With Shigeru’s enclave rowing forward to his signature design method, their unabridged blueprint ricocheted off its road when the city’s acousticians challenged how the auditorium would look like. The unconventional, recyclable materials were far from what they imagined Shigeru and his team would adopt, and the shape of the whole architecture was scrutinized in terms of how the sound would richly reverberate through the thin walls planned. The final product resulted in the architects and engineers watering down the original plan, marring the honeyed imagery of Japan’s heartfelt support to Italy.

The payoff sprung as the Paper Concert Hall of L’Aquila, Italy. The interior cascades with a skewed oval lodging inside, draped with red silky curtains to hide its inner grandeur. Once they’re drawn, the core of the hall unravels into a 230-seat space with paper tubes stacked against the wall, illuminated by the warm light that shoots upward from the floor to curate a fountain-like aesthetic. Behind the walls, clay sacks pepper the steel frames to erect the architecture from its foundation. Simply taking a seat in one of the soft-cushioned blue chairs is a treasured invitation to surrender under the basking glory of Shigeru’s artistry.

Outside the concert hall, the seamless beauty of the sun filters through the towering frosted glass panes and all open to let the air permeate the inside. The emblem of Shigeru’s touch appears visible through the 44 cardboard-based pillars that support the pyramid-like roof, evoking the essence of sustainability while keeping in touch with the spellbinding ambiance of the lodging.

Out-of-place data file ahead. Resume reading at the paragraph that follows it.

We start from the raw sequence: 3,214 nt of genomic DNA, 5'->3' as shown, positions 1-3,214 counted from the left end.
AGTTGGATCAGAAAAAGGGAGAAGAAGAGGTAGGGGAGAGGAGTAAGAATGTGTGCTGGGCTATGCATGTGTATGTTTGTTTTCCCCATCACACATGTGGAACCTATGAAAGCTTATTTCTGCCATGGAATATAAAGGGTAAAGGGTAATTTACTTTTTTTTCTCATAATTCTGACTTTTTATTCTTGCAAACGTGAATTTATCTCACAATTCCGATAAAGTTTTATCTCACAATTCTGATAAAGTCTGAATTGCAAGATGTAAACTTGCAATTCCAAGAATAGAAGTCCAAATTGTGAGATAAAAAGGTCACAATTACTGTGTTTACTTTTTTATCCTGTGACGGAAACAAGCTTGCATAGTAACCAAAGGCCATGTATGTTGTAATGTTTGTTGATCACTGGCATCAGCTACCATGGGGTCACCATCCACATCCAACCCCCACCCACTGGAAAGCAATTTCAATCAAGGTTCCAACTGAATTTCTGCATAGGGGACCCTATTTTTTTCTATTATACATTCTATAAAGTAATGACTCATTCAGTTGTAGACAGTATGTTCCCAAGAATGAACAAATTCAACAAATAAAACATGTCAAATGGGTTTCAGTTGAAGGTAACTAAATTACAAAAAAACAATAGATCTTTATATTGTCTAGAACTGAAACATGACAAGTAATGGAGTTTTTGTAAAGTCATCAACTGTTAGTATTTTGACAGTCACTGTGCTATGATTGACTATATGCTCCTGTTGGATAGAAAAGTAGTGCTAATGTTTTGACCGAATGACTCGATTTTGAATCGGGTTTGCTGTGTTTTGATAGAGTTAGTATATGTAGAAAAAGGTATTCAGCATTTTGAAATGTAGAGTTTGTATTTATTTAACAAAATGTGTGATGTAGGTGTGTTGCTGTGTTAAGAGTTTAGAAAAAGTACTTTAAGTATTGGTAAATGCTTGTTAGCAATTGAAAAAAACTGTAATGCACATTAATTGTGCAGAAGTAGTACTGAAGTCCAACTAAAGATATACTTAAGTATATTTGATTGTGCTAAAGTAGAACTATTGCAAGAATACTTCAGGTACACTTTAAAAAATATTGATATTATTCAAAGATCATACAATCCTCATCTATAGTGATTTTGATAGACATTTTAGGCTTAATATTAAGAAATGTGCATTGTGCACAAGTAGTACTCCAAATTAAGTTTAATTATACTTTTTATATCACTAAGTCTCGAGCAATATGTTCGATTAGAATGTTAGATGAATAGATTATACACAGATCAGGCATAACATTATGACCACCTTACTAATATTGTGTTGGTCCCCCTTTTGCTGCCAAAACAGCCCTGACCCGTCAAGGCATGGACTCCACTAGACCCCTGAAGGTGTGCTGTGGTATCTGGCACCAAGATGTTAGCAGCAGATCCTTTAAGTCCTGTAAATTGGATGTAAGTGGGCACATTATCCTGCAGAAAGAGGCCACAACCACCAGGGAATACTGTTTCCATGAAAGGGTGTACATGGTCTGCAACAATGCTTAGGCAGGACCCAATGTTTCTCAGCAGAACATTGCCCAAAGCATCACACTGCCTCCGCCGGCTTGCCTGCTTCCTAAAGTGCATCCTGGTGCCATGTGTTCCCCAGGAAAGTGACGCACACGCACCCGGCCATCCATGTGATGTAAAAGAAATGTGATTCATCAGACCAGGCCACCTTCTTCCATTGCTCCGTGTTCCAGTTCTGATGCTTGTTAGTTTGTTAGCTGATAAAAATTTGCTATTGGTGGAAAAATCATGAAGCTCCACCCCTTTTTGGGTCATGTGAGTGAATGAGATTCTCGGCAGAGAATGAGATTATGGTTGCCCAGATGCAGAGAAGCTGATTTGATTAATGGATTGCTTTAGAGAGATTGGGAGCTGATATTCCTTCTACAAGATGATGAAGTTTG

Two years after the announcement of the project, the Paper Concert Hall was inaugurated on May 07, 2011, knitting a solemn tribute for the lost lives of the April 2009 earthquake through an orchestra conducted by Tomomi Nishimoto. The monumental event indulged in the prowess of striking hymns, allowing the beat of the performance pulsate as a call to L’Aquila’s comeback to the music scene.

But the soulful sound of the musical instruments fell short. What posed as Japan’s symbol of succour to Italy turned into dust years following the inauguration. The Paper Concert Hall remains closed and inaccessible to the public. The once virtue of reinforcement has dwindled down into an abandoned, forgotten figment of a memory. A list of theories points at the politics that spiraled down with the employed construction company, the issue of underpaid workers, the lack of quality in the materials used, and the damaged roof that questioned public safety. Regardless of the grief-stricken claims, the lauded Shigeru and his Disaster Relief Project for L’Aquila paint an isolated brainchild bringing forth faith to summon back vibrancy in the City of Music.

The design philosophy of Shigeru Ban transcends visitors into the life and purpose of architecture. Sitting adjacent to the Alfredo Casella Conservatory, the Paper Concert Hall proves just that. If the visitors’ shoes tap against the abandoned wooden floors of the auditorium, they’ll open themselves up to the stupor the concert hall elicits and dwell deep into the realms of what it could have been and could still be. As the sun dips behind the clouds in the late afternoon, a tinge of hope flowers that the City of Music will call upon its fervor again through the auditorium.